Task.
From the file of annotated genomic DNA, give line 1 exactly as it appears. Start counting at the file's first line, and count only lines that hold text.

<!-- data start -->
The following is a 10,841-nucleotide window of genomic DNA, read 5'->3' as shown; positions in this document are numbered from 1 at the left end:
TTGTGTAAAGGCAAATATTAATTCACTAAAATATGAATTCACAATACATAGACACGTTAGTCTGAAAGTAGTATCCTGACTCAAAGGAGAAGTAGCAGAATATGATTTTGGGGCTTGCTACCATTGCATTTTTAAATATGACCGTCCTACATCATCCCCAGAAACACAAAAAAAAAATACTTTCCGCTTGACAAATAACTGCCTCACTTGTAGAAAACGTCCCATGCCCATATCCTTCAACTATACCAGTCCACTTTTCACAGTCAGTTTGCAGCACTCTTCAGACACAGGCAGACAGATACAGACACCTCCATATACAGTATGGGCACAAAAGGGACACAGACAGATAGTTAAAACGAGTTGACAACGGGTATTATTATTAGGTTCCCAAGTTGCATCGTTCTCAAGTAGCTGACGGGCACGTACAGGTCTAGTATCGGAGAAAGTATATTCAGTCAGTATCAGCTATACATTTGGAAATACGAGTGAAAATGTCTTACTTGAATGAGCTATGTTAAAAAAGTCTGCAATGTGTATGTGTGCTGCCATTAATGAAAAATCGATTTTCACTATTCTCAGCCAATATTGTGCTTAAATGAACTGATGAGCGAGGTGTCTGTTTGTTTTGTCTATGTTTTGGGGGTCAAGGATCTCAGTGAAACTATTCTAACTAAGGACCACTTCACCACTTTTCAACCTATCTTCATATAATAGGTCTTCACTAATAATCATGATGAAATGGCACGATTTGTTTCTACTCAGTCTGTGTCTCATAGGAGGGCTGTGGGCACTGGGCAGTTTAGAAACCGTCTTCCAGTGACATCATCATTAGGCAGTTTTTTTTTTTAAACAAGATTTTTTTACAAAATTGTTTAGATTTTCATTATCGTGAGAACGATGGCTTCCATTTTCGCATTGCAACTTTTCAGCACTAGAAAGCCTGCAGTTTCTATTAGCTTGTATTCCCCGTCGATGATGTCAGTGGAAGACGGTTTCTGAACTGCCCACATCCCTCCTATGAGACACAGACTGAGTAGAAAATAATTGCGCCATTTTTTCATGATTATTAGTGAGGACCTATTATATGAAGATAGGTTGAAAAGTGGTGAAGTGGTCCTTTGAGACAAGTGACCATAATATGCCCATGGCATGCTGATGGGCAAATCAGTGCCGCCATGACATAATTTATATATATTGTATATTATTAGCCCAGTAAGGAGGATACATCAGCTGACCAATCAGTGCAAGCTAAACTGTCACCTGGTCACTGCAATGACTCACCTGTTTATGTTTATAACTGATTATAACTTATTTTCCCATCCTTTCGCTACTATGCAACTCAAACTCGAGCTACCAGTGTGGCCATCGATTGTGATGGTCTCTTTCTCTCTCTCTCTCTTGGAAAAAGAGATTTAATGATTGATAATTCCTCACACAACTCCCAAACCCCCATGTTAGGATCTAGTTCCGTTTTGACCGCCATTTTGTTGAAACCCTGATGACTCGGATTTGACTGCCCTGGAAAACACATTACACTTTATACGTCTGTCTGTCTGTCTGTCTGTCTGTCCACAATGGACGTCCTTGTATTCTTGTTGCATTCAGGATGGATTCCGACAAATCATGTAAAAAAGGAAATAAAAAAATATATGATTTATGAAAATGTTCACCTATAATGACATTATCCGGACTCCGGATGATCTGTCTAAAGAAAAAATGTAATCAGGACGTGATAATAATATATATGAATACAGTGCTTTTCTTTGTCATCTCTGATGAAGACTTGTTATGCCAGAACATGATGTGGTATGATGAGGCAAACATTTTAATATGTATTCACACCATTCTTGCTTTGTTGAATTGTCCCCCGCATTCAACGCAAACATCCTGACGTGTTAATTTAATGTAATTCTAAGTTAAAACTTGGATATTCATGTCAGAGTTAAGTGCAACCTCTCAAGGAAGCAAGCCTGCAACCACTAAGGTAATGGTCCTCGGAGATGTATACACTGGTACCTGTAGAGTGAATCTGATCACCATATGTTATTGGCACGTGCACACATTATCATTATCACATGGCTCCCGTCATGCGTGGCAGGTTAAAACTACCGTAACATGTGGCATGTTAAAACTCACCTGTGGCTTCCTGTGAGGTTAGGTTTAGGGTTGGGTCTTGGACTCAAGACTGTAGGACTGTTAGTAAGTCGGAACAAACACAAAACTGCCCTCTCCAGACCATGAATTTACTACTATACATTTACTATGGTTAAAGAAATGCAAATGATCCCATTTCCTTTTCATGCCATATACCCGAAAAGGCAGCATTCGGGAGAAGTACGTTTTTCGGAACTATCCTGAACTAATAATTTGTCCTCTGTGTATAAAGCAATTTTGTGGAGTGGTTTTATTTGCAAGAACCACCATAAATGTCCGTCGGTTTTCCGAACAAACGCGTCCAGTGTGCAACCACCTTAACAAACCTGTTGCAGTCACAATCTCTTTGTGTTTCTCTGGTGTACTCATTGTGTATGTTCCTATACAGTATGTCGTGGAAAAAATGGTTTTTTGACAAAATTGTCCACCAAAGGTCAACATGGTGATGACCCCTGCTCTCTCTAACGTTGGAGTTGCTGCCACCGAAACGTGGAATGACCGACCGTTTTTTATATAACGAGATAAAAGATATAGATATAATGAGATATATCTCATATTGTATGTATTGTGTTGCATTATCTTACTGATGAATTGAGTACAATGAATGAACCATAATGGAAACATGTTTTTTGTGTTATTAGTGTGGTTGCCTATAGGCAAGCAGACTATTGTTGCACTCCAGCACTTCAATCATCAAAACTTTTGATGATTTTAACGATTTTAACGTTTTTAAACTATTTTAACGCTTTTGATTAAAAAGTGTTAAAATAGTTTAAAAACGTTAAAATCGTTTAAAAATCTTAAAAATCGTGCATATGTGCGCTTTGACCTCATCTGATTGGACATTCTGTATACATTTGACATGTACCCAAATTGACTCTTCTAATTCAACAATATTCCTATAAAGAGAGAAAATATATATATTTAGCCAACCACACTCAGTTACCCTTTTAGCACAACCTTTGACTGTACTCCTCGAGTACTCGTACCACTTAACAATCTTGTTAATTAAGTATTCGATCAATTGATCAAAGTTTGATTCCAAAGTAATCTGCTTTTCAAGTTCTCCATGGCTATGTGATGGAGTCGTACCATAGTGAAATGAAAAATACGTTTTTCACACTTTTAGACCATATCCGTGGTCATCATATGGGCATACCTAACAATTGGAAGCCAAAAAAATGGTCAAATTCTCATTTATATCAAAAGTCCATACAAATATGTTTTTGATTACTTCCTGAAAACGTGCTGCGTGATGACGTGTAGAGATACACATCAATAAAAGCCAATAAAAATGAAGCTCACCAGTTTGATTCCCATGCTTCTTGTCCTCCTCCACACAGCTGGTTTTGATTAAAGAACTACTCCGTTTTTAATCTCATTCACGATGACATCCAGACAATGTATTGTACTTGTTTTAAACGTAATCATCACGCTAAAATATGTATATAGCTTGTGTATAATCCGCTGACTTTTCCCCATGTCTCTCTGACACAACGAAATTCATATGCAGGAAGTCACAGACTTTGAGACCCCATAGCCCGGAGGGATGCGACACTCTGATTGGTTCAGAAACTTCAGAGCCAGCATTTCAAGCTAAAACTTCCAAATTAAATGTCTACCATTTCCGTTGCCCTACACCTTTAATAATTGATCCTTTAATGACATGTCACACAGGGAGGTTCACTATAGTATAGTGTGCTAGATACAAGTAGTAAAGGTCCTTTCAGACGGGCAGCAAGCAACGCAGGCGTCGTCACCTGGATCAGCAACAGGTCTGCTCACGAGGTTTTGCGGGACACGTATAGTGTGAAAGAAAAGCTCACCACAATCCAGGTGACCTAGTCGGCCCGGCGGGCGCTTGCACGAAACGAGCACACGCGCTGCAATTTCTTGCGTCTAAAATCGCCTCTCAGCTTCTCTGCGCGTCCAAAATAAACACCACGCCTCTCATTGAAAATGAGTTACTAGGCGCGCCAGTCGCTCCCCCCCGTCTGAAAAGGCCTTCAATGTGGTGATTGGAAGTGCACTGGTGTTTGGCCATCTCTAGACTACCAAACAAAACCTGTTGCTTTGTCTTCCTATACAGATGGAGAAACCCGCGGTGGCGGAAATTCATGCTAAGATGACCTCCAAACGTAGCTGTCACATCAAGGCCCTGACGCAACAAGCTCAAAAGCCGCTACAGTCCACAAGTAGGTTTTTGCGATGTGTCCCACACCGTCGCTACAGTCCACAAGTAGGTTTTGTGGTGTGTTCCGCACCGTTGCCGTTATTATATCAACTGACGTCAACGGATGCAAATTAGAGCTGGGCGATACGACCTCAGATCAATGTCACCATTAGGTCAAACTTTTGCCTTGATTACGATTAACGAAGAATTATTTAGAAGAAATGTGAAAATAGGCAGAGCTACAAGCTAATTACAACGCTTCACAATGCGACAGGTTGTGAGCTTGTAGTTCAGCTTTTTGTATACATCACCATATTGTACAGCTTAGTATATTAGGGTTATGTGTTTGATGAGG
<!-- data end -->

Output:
The following is a 10,841-nucleotide window of genomic DNA, read 5'->3' as shown; positions in this document are numbered from 1 at the left end: